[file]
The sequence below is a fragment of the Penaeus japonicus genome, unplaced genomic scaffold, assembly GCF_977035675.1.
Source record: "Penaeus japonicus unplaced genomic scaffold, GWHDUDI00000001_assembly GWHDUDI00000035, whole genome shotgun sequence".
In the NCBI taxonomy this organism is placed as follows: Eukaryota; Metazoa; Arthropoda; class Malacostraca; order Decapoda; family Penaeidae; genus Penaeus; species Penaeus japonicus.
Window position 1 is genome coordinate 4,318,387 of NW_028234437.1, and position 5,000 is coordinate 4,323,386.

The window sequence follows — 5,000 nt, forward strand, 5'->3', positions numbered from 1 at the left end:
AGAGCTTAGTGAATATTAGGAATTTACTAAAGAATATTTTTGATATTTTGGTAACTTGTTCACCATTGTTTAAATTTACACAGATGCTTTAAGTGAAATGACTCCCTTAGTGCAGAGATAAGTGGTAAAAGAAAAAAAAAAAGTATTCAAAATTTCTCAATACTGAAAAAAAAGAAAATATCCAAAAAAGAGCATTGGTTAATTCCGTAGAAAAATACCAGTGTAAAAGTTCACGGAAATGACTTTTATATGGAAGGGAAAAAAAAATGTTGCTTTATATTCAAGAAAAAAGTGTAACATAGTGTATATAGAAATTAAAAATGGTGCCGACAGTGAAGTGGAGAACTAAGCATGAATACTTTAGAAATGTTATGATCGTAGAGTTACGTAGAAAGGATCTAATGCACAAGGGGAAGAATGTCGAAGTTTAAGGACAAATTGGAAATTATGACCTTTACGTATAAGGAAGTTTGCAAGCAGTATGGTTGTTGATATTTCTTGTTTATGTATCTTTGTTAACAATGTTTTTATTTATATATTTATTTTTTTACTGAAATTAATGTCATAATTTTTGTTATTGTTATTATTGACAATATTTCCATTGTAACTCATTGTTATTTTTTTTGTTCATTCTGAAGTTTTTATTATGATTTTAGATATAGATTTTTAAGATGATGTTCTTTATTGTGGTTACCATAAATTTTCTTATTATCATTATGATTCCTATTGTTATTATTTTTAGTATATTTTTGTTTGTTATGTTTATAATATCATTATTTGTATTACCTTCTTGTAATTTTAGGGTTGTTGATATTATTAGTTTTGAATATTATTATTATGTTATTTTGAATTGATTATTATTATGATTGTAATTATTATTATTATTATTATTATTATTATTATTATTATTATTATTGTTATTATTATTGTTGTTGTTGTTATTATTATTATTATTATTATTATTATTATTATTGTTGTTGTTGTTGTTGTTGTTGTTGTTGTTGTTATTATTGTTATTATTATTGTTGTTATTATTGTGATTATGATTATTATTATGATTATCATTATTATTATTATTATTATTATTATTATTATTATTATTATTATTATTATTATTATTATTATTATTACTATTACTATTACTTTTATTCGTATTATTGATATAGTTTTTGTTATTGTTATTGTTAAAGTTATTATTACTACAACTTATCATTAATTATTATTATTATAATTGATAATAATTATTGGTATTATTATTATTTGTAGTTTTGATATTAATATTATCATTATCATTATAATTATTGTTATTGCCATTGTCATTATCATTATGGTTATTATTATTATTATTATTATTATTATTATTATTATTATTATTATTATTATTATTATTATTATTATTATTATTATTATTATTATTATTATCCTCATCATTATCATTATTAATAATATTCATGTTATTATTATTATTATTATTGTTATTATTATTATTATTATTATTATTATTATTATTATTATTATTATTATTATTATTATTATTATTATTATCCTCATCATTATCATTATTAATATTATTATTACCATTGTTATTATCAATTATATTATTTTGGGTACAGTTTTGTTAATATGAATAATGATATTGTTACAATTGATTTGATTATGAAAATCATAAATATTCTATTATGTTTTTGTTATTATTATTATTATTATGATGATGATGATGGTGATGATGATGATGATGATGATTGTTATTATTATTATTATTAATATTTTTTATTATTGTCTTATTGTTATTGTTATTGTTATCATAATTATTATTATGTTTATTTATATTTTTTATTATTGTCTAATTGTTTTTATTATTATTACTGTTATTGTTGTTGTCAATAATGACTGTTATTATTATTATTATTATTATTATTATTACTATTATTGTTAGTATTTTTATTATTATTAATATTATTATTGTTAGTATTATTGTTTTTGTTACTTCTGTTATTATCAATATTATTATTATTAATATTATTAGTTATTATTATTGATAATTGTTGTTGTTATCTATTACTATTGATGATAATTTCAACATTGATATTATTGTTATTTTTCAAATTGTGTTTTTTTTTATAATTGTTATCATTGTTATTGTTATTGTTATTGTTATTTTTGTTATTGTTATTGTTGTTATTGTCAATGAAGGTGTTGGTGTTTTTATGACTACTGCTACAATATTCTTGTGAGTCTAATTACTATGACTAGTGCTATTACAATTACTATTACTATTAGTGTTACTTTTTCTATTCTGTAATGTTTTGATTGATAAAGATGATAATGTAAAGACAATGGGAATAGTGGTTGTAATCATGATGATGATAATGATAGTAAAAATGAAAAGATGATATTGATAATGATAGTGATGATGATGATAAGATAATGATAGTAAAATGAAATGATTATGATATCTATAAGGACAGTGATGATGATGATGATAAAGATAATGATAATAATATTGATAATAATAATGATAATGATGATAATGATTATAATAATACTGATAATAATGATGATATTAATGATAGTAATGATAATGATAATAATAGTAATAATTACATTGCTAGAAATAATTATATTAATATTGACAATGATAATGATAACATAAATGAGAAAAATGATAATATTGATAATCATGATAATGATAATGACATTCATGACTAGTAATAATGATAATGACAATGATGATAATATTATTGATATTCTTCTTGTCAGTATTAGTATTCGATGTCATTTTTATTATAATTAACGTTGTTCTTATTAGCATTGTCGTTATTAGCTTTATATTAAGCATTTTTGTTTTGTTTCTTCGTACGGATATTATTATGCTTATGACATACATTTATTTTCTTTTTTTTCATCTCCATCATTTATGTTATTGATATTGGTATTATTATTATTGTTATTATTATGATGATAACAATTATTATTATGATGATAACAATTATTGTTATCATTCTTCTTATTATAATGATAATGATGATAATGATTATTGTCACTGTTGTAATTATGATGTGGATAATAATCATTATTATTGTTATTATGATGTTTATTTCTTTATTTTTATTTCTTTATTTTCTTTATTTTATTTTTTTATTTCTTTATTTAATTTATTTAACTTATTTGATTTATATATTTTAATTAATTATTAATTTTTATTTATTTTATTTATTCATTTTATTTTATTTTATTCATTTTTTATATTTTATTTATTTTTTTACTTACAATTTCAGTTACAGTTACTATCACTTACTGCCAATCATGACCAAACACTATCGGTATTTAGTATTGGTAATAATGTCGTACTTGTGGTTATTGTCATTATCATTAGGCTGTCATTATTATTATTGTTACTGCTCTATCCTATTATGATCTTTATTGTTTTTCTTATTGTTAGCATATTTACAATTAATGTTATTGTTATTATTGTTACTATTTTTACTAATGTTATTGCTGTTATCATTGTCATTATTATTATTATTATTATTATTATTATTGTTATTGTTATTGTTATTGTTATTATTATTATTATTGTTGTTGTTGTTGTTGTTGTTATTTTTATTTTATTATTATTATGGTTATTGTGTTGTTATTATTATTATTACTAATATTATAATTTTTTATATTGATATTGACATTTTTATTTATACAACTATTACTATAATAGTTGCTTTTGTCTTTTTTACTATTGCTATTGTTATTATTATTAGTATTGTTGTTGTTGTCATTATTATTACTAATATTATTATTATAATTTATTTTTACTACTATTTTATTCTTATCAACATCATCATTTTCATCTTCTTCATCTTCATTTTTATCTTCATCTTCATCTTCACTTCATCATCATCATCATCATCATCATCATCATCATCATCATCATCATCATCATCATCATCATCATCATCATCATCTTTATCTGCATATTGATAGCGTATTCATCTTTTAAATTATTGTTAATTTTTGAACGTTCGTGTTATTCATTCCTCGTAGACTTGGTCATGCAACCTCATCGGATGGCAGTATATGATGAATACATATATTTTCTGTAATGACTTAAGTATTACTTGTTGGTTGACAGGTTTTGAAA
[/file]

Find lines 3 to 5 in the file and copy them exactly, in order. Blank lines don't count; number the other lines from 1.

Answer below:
In the NCBI taxonomy this organism is placed as follows: Eukaryota; Metazoa; Arthropoda; class Malacostraca; order Decapoda; family Penaeidae; genus Penaeus; species Penaeus japonicus.
Window position 1 is genome coordinate 4,318,387 of NW_028234437.1, and position 5,000 is coordinate 4,323,386.

The window sequence follows — 5,000 nt, forward strand, 5'->3', positions numbered from 1 at the left end: